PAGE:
An old (Hollander's?) Truck Interchange Manual would provide info on what other model axles might interchange, but I am not aware of anyone reprinting them.
    Last edited by Skip Lackie; 09-23-2014, 12:28 PM. Reason: Added sentence
    Skip Lackie

    Comment


    • #3
      Skip covered these axles very well here for you. As far as usage, yes they were optional but all the ratios I see in the Parts Catalog were usually Lower or the same in Low or High than a single speed. You have to remember that all Trucks of the era had closer to 100 than 200 H.P. so to haul a load the axle ratios HAD to be in the 6's thru the 9's to 1, to get the job done.

      And when you saw a Truck on a single lane road you knew you were going to have to slow down and wait, if a hill was involved you would be crawling.

      A very large amount of 2 Ton, Big Six Four Speed, 2 Speed axle Trucks were sold to Farmers that did much of their driving off-road and that Commander Six would pull with the best of them and better than most.
      StudeRich
      Second Generation Stude Driver,
      Proud '54 Starliner Owner

      Comment


      • #4
        Thank you both. I have read threads about them in the past here and there, but I was left with the impression that a 2 speed rear end allowed the big trucks to get to 55-60 on the freeway. I wanted to get that clarified as I was aware they weren't a common option and IF that were the case there had to be some reason they weren't used or sought after more.

        Another simple wheel question about the big trucks, can you remove the inner set of wheels on a dually and just bolt up the outer wheel and drive the truck with a single set of rear wheels, or is there more involved in doing that?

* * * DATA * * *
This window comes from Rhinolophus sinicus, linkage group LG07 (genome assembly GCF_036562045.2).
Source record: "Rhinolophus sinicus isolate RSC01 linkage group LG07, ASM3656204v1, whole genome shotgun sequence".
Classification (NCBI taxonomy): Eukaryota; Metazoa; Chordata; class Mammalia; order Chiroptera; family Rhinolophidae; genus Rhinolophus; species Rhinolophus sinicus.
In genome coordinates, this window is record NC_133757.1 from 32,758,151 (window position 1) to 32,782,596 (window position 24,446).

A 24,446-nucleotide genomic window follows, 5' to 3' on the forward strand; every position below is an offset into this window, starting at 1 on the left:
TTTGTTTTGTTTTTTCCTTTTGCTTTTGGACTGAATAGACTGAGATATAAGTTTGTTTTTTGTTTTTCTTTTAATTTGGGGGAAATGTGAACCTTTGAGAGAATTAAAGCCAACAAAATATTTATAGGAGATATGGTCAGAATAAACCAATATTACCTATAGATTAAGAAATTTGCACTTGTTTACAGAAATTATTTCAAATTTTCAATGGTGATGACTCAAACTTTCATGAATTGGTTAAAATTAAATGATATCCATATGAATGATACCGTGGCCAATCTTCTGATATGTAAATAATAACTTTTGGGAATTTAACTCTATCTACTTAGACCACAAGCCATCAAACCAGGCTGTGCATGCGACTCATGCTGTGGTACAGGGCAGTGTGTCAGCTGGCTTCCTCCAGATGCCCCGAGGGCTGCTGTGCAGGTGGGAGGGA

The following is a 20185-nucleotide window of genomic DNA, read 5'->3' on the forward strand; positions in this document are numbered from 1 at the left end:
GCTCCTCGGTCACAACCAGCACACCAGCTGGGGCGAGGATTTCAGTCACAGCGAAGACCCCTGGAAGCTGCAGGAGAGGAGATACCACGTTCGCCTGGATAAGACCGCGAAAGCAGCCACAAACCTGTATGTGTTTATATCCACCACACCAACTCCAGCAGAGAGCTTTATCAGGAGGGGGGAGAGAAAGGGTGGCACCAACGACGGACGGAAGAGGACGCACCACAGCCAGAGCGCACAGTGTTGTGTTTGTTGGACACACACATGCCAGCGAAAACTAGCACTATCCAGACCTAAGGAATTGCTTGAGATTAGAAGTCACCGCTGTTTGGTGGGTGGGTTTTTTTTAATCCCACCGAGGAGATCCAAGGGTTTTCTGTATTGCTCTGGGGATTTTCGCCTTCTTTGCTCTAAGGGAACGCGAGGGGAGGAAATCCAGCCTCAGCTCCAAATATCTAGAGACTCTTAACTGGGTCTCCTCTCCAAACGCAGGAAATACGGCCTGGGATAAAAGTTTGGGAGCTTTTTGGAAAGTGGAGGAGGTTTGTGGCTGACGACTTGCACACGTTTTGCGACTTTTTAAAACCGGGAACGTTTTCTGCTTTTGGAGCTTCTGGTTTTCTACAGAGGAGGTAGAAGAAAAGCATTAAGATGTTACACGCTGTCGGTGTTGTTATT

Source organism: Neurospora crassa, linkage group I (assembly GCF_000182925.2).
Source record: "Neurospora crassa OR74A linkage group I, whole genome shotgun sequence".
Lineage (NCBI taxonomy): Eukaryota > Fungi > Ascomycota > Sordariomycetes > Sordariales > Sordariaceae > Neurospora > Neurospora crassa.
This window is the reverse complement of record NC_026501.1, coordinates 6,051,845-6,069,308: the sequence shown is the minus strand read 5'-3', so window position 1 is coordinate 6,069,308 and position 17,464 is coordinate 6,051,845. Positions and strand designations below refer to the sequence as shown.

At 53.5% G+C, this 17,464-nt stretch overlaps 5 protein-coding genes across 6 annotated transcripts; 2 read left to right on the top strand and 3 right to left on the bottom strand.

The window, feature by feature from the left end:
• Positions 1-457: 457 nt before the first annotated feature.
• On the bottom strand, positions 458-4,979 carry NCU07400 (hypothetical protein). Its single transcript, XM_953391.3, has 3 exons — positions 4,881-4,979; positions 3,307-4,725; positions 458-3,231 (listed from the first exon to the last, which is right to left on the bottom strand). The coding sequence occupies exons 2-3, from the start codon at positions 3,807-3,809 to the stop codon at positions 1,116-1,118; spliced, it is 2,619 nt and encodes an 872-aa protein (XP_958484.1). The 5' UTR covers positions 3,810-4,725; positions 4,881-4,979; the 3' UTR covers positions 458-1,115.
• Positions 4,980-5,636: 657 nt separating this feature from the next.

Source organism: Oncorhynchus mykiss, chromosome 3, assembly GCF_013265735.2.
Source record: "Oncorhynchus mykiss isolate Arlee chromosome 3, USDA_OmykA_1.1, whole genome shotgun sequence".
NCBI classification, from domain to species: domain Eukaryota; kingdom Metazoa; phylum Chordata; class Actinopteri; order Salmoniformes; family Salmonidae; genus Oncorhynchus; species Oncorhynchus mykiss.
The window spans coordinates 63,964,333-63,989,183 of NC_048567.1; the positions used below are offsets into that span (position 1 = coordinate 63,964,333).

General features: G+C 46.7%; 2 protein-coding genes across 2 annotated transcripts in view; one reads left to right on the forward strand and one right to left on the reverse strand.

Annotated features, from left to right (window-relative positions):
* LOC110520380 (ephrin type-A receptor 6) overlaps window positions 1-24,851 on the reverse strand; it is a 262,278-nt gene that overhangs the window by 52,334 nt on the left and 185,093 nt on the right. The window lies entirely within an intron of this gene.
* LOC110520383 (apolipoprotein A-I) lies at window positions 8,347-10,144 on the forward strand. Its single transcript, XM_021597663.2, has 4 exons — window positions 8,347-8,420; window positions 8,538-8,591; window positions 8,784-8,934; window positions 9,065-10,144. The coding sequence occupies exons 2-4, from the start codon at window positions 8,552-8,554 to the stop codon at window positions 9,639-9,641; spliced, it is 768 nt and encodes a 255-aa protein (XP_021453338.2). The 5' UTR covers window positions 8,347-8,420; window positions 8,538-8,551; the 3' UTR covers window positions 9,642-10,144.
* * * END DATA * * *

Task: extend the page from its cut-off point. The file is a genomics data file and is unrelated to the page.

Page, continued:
Comment


        • #5
          Originally posted by LeoH View Post
          /Cut/Another simple wheel question about the big trucks, can you remove the inner set of wheels on a dually and just bolt up the outer wheel and drive the truck with a single set of rear wheels, or is there more involved in doing that?
          Sure you can, in fact the standard practice was to not carry a spare, and when a front Tire blows, to just take one from the rear.
          Of course if you had a full load you would probably exceed the Load Limit for that one tire, but Bias Ply, Tubed, Trucks tires were 8 or 10 Ply and pretty tough so you may or may not be Ok.
          StudeRich
          Second Generation Stude Driver,
          Proud '54 Starliner Owner

          Comment


          • #6
            On swapping the whole unit. First Budd or Dayton wheels? If Budd is it 5, 6 or 10 lug? Measure the center of the spring distance. Then jump in with a Ford, Dodge or International. No rocket science. I used a Ford in my 47 Stude.

            Comment


            • #7
              I had a Columbia 2 speed rear axle in my 48 Mercury.

              Comment


              • #8